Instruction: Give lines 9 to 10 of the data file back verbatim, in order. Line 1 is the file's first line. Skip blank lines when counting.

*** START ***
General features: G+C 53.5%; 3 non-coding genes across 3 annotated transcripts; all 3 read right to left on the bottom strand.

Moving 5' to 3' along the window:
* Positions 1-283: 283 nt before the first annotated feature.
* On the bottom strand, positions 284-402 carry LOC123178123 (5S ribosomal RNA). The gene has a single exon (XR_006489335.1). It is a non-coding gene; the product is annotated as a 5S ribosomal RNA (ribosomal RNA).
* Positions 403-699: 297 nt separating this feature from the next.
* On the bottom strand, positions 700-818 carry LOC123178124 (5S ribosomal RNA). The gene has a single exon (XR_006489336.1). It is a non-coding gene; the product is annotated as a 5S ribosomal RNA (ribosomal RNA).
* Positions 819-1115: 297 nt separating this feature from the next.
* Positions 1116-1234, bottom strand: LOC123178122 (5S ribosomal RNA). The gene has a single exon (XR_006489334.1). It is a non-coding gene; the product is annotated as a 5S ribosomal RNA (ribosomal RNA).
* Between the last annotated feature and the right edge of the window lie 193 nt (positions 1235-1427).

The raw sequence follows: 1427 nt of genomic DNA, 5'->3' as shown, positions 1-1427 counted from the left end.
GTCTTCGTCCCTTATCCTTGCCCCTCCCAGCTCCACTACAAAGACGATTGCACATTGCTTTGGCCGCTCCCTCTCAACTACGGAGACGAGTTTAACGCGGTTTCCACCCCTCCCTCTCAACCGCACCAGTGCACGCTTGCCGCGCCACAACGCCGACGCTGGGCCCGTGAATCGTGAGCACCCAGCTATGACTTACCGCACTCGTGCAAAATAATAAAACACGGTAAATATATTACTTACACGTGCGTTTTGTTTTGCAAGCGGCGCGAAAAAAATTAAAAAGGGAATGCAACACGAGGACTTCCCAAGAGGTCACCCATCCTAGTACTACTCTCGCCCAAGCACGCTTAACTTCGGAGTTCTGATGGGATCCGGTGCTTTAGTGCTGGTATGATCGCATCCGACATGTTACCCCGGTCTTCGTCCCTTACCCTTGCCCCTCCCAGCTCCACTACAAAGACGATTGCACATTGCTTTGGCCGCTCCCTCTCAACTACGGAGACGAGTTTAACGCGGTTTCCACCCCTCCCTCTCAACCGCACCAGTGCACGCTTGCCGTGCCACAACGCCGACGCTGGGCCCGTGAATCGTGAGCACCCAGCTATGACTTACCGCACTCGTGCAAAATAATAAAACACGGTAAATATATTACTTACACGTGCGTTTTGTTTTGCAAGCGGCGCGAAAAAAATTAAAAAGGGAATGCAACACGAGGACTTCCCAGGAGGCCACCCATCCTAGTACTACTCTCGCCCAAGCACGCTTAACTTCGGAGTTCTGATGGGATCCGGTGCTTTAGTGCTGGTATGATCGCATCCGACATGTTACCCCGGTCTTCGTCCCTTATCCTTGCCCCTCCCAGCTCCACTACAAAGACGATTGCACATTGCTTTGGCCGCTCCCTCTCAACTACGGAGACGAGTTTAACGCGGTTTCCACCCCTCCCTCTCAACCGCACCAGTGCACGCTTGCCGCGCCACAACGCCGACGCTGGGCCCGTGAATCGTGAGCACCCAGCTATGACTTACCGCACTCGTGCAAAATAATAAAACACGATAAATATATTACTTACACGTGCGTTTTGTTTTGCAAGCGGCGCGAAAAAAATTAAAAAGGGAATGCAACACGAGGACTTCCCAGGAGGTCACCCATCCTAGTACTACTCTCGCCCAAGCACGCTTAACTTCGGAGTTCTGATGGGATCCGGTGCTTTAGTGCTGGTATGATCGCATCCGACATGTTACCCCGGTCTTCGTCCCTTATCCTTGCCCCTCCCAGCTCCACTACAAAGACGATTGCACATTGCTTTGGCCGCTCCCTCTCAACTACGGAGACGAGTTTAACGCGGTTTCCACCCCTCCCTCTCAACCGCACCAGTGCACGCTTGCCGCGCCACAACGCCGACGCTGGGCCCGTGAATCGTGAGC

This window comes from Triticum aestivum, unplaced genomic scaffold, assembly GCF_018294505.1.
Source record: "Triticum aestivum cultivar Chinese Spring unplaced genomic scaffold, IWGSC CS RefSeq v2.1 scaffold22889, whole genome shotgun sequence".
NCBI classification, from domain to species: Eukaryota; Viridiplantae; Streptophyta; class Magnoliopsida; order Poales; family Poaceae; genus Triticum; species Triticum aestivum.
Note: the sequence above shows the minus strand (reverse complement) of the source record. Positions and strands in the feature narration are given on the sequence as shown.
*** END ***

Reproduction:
* Between the last annotated feature and the right edge of the window lie 193 nt (positions 1235-1427).

The raw sequence follows: 1427 nt of genomic DNA, 5'->3' as shown, positions 1-1427 counted from the left end.